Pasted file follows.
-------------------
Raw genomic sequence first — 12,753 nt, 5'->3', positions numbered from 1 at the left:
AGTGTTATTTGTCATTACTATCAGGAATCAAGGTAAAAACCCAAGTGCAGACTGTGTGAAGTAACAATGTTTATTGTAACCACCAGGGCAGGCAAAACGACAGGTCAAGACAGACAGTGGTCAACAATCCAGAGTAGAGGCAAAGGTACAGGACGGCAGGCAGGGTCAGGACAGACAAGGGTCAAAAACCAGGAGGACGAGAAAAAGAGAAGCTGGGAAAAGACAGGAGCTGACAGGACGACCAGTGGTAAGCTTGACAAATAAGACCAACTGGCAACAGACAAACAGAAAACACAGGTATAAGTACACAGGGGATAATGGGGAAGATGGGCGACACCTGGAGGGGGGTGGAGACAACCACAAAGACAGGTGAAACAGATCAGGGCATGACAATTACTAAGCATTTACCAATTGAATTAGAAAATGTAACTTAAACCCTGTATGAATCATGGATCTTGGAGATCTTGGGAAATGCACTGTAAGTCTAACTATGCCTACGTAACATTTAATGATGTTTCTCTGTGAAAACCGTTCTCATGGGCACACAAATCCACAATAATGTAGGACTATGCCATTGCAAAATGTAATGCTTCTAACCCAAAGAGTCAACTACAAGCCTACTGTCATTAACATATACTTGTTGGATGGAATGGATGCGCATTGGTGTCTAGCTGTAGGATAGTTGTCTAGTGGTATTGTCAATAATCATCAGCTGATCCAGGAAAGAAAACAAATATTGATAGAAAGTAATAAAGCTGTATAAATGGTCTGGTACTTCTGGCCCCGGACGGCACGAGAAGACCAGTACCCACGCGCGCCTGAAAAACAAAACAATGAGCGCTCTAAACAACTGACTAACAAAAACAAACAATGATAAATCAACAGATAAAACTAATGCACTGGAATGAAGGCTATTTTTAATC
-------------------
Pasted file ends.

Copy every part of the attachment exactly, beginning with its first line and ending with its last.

Raw genomic sequence first — 12,753 nt, 5'->3', positions numbered from 1 at the left:
AGTGTTATTTGTCATTACTATCAGGAATCAAGGTAAAAACCCAAGTGCAGACTGTGTGAAGTAACAATGTTTATTGTAACCACCAGGGCAGGCAAAACGACAGGTCAAGACAGACAGTGGTCAACAATCCAGAGTAGAGGCAAAGGTACAGGACGGCAGGCAGGGTCAGGACAGACAAGGGTCAAAAACCAGGAGGACGAGAAAAAGAGAAGCTGGGAAAAGACAGGAGCTGACAGGACGACCAGTGGTAAGCTTGACAAATAAGACCAACTGGCAACAGACAAACAGAAAACACAGGTATAAGTACACAGGGGATAATGGGGAAGATGGGCGACACCTGGAGGGGGGTGGAGACAACCACAAAGACAGGTGAAACAGATCAGGGCATGACAATTACTAAGCATTTACCAATTGAATTAGAAAATGTAACTTAAACCCTGTATGAATCATGGATCTTGGAGATCTTGGGAAATGCACTGTAAGTCTAACTATGCCTACGTAACATTTAATGATGTTTCTCTGTGAAAACCGTTCTCATGGGCACACAAATCCACAATAATGTAGGACTATGCCATTGCAAAATGTAATGCTTCTAACCCAAAGAGTCAACTACAAGCCTACTGTCATTAACATATACTTGTTGGATGGAATGGATGCGCATTGGTGTCTAGCTGTAGGATAGTTGTCTAGTGGTATTGTCAATAATCATCAGCTGATCCAGGAAAGAAAACAAATATTGATAGAAAGTAATAAAGCTGTATAAATGGTCTGGTACTTCTGGCCCCGGACGGCACGAGAAGACCAGTACCCACGCGCGCCTGAAAAACAAAACAATGAGCGCTCTAAACAACTGACTAACAAAAACAAACAATGATAAATCAACAGATAAAACTAATGCACTGGAATGAAGGCTATTTTTAATC